The barter culture that existed between farms was fascinating. From the surface, all of the action of the farmers market occur in front of the stalls where bread, produce, and meats are sold, but few have ever experienced the happenings behind the stall at the beginning and end of the market. I was in Vermont for over two months, and I rarely ever used money. In a productive, sustainable community there is little need for money, because it produces everything it needs to survive.  For EST, our currency was bread, and I was amazed at its value in the community. After each market I walked around the stalls, chatted with local vendors, and traded for what we needed at the farm. EST had no dairy cows, and we woke up very early in the morning, so cheese, milk, and coffee, were hot commodities to trade for. Bonnie and Oliver always joked with me saying I did not need to go to business school, as I would learn everything I needed to know at the market. I still went to business school, but in many ways they were right. After all, markets symbolize the dawn of social commerce between civilizations, and in many ways are more real than the gilded institutions founded on Wall Street. I am incredibly thankful that I had the opportunity to play a role in every facet of the farm, and I have such great respect for the creative brilliance and resourcefulness of all my friends at EST. Despite being a graduate student pursuing an MBA (greed, capitalism, evil), I was welcomed into Bonnie and Oliver’s home, with genuine love and openness; the likes of which I have not experienced anywhere else in my years of traveling. I will say however, Bonnie, with her innate Queens attitude, was a little skeptical of this collared shirt wearing, jock, pretty boy, from “upstate” New York (i.e. anything North of Manhattan). However, she soon warmed up to me when I learned the fine art of homoos and veggie burger production, which had quite a steep learning curve. Very few WWOOF’ers were cut out for the artful combination of power and finesse required to craft the perfect veggie burger. In fact, many perished during the process from a variety of career ending injuries resulting from weak wrists and bruised egos. Toss in blaring 90s music, farm children, and the ever present kitchen vernacular one must master, and you have a rather hectic kitchen environment. I can still hear Bonnie’s phrases in echoing in the back of my mind, every time I walk into a kitchen: “J.J., come on! You have to de-schmutz before you schlump… and make sure you give the homoos a good shprinkle of Za’tar,” and my favorite, “J.J. get those boots out of kitchen! Remember, we are in an unending battle of keeping food and shit separate.” I loved it! I feel at home in a bustling kitchen.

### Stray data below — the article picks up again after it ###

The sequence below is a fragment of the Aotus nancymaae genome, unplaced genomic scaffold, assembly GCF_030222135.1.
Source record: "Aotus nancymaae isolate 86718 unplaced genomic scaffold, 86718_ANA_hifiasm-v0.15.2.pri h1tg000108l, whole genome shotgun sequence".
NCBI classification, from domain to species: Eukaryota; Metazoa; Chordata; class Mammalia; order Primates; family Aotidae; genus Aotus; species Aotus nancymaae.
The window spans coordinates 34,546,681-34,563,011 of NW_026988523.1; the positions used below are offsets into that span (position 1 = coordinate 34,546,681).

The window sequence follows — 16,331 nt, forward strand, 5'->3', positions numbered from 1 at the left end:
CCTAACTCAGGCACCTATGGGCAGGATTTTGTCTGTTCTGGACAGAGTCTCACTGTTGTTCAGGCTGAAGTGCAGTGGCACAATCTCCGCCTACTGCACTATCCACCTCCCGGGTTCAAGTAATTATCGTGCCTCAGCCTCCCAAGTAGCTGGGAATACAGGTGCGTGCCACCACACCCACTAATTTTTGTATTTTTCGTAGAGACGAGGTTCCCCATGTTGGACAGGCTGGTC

A lot can be learned in a kitchen, and just as the market is the lifeblood of the community, the hearth is the heart of EST. It was were people of all walks of life converged to tell stories, sing, dance, and share the bounty that the earth provided. 

Our weekly Shabbot festivities were without a doubt my favorite memories at EST. Imagine the Royal Tenenbaums meets Edward Sharpe and the Magnetic Zeros, and you are only beginning to scratch the surface of how fascinating the family and cast of characters who came together for these wholesome gatherings. 

Starting at about 8pm and lasting till the wee hours of the morning, these celebrations put any other dinner party to shame. Shabbot represents the culmination of a hard week of work, where everyone puts all of their superfluous  constraints aside, to let light into their lives, in the form of music, singing, home cooked meals, and growing families. Shabbot in the Levis house is the epitome of what their family and community represent. Oliver and his family’s lives are centered around sharing. Whether it was the knowledge of cultivating  the earth, the intricacies of baking, friendship, or family traditions, everything is done to be spread through the community.

 I can encapsulate my experience in one word, Love. The Levis family, and the crew at EST showed me how to open my life, and share love and passion with my community.

“Forward, always”




J.J. Reidy